In the wake of the Cypriot depositor bail-in, DIESELBOOM let the cat out of the bag that the Cyprus depositor bank bail-in was the template for future bank crises across the Eurozone, a fact we quickly substantiated by uncovering bail-in legislation in the US, UK, and Canada.
The banksters’ banksters (aka the BIS) have just officially confirmed what SD readers have known a full 3 months- and have released the official depositor bail-in blueprint!
As Reuters reports, the BIS blueprint officially confirms the banksters plan to pursue the depositor bail-in model for future bank crises:
Central bank forum the Bank for International Settlements laid out a blueprint on Sunday for how to recapitalize a major lender in the event of a failure, seeking to avoid the sort of chaotic ad hoc rescues seen since 2008’s financial crash.
The BIS blueprint (for now at least) wisely restricts depositor haircuts to depositor funds in excess of deposit insurance levels, and would allow the failing bank institution to be re-capitalized by its creditors (ie depositors) over a weekend and reopen immediately on a Monday:
The BIS paper released on Sunday said its plan would allow banks to be recapitalized quickly and easily and would allow authorities to give an unequivocal guarantee that insured depositors would not lose savings.
“(It) proposes a simple recapitalization mechanism that is consistent with the rights of creditors and enables recapitalization of a TBTF bank over a weekend without the use of taxpayers’ money,” the paper said.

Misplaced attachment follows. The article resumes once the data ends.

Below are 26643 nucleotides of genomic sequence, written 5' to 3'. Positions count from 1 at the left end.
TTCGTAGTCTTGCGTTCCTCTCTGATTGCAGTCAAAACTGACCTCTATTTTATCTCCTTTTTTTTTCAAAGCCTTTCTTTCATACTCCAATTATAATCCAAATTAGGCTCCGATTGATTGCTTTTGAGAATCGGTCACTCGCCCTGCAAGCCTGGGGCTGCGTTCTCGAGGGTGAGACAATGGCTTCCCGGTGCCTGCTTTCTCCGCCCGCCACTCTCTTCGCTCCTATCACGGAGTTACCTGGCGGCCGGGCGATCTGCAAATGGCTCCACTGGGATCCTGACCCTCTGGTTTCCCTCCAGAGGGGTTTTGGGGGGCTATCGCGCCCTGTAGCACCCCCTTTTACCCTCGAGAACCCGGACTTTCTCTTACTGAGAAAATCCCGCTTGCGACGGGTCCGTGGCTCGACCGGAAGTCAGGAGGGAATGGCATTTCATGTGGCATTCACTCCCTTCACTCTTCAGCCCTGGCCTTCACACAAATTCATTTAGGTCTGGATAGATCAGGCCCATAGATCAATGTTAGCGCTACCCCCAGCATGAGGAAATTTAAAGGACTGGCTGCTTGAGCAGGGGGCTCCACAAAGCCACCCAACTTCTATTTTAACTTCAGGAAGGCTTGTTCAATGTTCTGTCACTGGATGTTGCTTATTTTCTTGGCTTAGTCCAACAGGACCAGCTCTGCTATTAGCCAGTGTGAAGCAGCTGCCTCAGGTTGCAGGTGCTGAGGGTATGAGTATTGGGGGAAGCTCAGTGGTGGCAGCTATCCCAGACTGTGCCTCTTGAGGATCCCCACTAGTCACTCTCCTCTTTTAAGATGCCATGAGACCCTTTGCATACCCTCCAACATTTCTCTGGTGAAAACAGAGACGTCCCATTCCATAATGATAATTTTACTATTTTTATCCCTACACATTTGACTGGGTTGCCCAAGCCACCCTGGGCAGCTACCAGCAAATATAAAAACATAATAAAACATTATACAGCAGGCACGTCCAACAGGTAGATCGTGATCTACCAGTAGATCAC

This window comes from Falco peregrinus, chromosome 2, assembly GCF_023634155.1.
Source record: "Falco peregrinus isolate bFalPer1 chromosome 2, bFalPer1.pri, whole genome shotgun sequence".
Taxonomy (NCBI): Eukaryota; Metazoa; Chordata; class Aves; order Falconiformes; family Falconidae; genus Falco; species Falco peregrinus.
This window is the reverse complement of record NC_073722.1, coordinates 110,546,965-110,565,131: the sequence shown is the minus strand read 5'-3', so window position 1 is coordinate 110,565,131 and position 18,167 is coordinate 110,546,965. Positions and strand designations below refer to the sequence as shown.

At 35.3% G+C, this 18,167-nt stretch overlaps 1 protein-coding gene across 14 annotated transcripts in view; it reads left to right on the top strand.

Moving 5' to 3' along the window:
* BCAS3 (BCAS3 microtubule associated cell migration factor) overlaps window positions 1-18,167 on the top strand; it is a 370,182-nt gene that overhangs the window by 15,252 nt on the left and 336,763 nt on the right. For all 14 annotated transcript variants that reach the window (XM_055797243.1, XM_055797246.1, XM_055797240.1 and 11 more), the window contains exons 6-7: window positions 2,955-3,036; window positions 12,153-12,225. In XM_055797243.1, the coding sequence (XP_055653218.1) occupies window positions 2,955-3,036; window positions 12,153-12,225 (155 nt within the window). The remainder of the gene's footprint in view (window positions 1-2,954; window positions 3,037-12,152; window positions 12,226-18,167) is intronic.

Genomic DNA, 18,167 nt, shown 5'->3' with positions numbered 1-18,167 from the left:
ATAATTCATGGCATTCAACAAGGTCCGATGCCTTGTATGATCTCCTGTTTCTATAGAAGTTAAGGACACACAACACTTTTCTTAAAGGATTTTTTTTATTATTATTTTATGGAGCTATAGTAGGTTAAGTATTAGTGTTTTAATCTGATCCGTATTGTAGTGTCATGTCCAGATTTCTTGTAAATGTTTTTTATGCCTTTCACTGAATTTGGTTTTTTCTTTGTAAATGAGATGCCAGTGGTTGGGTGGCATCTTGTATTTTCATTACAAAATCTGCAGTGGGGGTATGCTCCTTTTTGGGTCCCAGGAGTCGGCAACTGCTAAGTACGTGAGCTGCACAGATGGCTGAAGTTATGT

Under the template laid out by BIS, which is termed a creditor-funded recapitalization mechanism, the bank would undergo a forced recapitalization by its creditors when it reaches the point of failure.
The ownership of a bank would be transferred to a newly created temporary holding company over a weekend. The bank is then immediately recapitalized by writing off the claims of creditors.
While the BIS banksters would like to give the impression their blueprint is a natural bankruptcy resolution, even the Reuters reporters point out that the BIS’ bail-in model does not respect the creditor hierarchy (much less the fact that 99% of depositors would never consider themselves a creditor of the banking institution in which they deposit their funds):
The plan includes elements of other resolution methods, particularly the bail-in of creditors and a holding company resolution.
Europe is pushing ahead with plans to implement a “bail-in” regime that would see bondholders and big depositors take hits.
But the bail-in model does not fully respect the creditor hierarchy, as it can inflict losses on bondholders before shareholders have been fully wiped out, said the BIS report’s authors, Paul Melaschenko and Noel Reynolds.
In summary, less than 3 months after we broke the news and warned that The Fed, Bank of England, Bank of Canada, Italy, New Zealand, and essentially the entire Western banking system were planning on scalping depositors during the next banking crisis, the BIS itself has confirmed the fact.